The recognition of the Golan Heights showed that occupied territory can be held on to and occupying territory gained from a defensive war can be justified, the official told reporters.
The remark echoed comments by Netanyahu at a news conference with President Trump on Monday. “Israel won the Golan Heights in a just war of self-defense,” the Israeli leader said.
To some observers, that justification would go directly against the traditions of U.S. foreign policy — indeed, one that would defy the norms of international relations in the post-World War II era.
The implications could be considerable, not only with regard to Israel and the Palestinian territories but also for many other parts of the world where land has been illegally occupied after conflict.
During an interview in Beirut this week, Secretary of State Mike Pompeo was asked whether there was no double standard in the United States imposing sanctions on Russia for the 2014 annexation of Ukraine’s Crimean Peninsula and recognizing Israeli control of the Golan Heights.
“Not at all. What the President did with the Golan Heights is recognize the reality on the ground and the security situation necessary for the protection of the Israeli state. It’s that — it’s that simple,” Pompeo said in an interview with Sky News.
A State Department spokeswoman said Tuesday that there had been no shift in U.S. policy and that the circumstances surrounding Crimea and the Golan Heights were vastly different.
“Israel gained control of the Golan through its legitimate response to Syrian aggression aimed at Israel’s destruction,” the spokeswoman said, speaking on background because of department rules. “Russia has occupied Crimea despite the fact that it has recognized Crimea as part of Ukraine in bilateral agreements, and despite its international obligations and commitments, including core OSCE [Organization for Security and Cooperation in Europe] principles.”
“The U.S. policy continues to be that no country can change the borders of another by force,” the spokeswoman added.
The Golan Heights, a high plateau that sits on the border between Israel and Syria, was part of Syria until Israeli forces seized it during the Six-Day War of 1967. In 1981, Israel effectively formalized its annexation.
The Six-Day War is widely considered a military triumph for Israel, with the young nation’s army decisively beating the armies of three Arab nations: Egypt in the south, Jordan in the east and Syria in the north. The war began after Israel launched a preemptive strike following extensive military mobilization by its neighbors.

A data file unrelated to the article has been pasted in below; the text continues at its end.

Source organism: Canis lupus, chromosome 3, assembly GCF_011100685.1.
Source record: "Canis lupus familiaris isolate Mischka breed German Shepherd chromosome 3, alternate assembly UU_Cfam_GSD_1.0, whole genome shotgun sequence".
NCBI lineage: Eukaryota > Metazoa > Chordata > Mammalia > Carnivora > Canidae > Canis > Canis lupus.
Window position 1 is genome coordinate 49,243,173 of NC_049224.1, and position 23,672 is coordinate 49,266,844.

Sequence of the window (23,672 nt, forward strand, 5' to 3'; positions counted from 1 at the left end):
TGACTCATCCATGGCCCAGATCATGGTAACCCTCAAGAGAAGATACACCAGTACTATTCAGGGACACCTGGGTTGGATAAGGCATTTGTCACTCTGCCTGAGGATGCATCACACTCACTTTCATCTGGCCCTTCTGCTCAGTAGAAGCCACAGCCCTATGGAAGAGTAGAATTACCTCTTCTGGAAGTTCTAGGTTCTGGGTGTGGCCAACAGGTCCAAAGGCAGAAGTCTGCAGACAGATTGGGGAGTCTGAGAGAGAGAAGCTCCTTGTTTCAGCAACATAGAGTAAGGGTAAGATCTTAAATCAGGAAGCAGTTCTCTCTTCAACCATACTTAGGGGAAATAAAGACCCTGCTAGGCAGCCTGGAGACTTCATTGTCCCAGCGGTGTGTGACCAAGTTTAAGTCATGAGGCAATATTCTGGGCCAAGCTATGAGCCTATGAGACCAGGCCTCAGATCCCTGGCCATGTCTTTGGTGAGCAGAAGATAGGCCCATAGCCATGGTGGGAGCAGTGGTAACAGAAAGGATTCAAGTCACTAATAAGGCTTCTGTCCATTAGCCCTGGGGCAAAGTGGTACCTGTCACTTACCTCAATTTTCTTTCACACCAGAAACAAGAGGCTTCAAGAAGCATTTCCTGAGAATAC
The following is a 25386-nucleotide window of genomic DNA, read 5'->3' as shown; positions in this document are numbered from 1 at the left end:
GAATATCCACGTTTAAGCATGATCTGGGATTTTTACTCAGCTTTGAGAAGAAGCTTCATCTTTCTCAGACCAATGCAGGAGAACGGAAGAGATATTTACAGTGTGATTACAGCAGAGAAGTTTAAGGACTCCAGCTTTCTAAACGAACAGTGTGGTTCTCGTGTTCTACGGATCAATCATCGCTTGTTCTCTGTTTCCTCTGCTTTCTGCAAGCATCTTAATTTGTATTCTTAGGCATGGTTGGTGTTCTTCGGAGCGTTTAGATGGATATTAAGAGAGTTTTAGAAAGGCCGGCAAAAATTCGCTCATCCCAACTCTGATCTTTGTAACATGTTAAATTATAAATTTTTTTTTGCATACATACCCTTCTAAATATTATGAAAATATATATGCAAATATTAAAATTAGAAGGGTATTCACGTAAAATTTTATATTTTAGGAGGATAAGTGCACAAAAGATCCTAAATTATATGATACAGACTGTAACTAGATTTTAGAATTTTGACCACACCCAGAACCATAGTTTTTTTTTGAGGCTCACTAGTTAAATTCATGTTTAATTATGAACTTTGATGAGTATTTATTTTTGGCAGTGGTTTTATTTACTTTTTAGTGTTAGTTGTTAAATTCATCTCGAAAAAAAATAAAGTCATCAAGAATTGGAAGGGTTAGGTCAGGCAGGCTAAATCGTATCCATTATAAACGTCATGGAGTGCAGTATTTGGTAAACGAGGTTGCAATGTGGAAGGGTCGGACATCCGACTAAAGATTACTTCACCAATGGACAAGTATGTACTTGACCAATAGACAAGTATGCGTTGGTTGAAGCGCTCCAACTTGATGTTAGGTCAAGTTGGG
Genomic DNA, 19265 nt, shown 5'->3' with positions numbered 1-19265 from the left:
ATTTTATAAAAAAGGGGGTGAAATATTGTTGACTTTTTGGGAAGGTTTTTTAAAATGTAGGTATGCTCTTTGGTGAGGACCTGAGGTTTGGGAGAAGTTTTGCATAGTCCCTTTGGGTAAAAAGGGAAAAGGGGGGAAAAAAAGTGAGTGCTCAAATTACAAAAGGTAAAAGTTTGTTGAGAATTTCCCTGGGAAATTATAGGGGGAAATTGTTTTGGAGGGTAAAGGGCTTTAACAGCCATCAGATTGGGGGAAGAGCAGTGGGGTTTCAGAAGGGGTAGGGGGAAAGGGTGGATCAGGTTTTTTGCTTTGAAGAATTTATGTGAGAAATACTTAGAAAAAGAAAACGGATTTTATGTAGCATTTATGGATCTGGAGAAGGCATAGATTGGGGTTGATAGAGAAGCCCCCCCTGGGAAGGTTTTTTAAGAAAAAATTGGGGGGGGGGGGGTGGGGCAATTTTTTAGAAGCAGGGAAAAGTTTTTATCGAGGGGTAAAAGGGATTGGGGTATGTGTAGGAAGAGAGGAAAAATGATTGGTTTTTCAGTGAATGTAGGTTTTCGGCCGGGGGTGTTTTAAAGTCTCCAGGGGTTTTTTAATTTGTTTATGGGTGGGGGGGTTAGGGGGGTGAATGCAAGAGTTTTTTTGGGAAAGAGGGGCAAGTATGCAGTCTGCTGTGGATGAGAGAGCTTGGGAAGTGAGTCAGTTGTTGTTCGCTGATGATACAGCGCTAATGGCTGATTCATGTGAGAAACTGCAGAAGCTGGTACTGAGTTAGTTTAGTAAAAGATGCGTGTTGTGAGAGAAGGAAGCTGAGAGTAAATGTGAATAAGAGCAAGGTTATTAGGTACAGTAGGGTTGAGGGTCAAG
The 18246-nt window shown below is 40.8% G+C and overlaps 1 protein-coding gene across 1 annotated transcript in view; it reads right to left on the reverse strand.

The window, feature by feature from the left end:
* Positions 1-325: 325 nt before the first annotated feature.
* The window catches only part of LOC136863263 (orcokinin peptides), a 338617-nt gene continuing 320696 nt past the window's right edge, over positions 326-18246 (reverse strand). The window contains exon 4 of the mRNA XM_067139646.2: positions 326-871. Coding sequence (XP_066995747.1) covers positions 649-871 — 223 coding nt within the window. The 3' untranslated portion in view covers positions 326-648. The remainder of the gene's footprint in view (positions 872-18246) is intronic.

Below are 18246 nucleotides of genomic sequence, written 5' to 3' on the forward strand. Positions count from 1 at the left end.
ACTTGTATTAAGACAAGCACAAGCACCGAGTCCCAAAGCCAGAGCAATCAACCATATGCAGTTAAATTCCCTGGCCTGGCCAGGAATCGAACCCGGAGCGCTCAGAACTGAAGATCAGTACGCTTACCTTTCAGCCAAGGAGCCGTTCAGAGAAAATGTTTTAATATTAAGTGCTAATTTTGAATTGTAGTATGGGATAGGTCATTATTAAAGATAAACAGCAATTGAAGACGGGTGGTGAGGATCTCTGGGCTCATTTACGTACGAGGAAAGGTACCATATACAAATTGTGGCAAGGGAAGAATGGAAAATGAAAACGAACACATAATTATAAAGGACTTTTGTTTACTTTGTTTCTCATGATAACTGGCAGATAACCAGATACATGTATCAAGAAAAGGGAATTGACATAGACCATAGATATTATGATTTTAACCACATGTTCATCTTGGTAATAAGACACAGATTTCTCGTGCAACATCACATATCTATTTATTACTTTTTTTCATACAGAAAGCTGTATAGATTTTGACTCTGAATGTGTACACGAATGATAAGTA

In the past, Israeli prime ministers, including Netanyahu, have seen the Golan as a potential part of a peace agreement with the Syrian government. Israel returned the Sinai Peninsula, also captured during the Six-Day War, to Egypt in 1979 as part of a peace agreement.
However, the ongoing Syrian war and the associated threat of Iranian forces and Lebanon’s Hezbollah militia in Syria — working to back up President Bashar al-Assad’s government — have led to support in Israel for a permanent annexation of the Golan.
Since the end of World War II, the international community has condemned instances of countries using conflict to seize land or change borders. The U.N. Charter, signed in 1945, mandated that all members must “refrain in their international relations from the threat or use of force against the territorial integrity or political independence of any state.”
After Israel formally took control of the Golan Heights in 1981, the U.N. Security Council called the move “null and void and without international legal effect.”
The 2014 Russian annexation of Crimea is the most high-profile example of a country using conflict to extend its borders, though academics have pointed to China’s actions in the South China Sea as another example. Ongoing conflicts in Syria, Yemen and elsewhere have raised the possibility of more borders being redrawn through conflict.
Before boarding his plane at Joint Base Andrews in Maryland on Monday, Netanyahu accused reporters of not recognizing the importance of Trump’s decision on the Golan Heights.
“Why are you asking about Gaza? What about what I achieved with Trump: Why aren’t you covering that?” the prime minister said.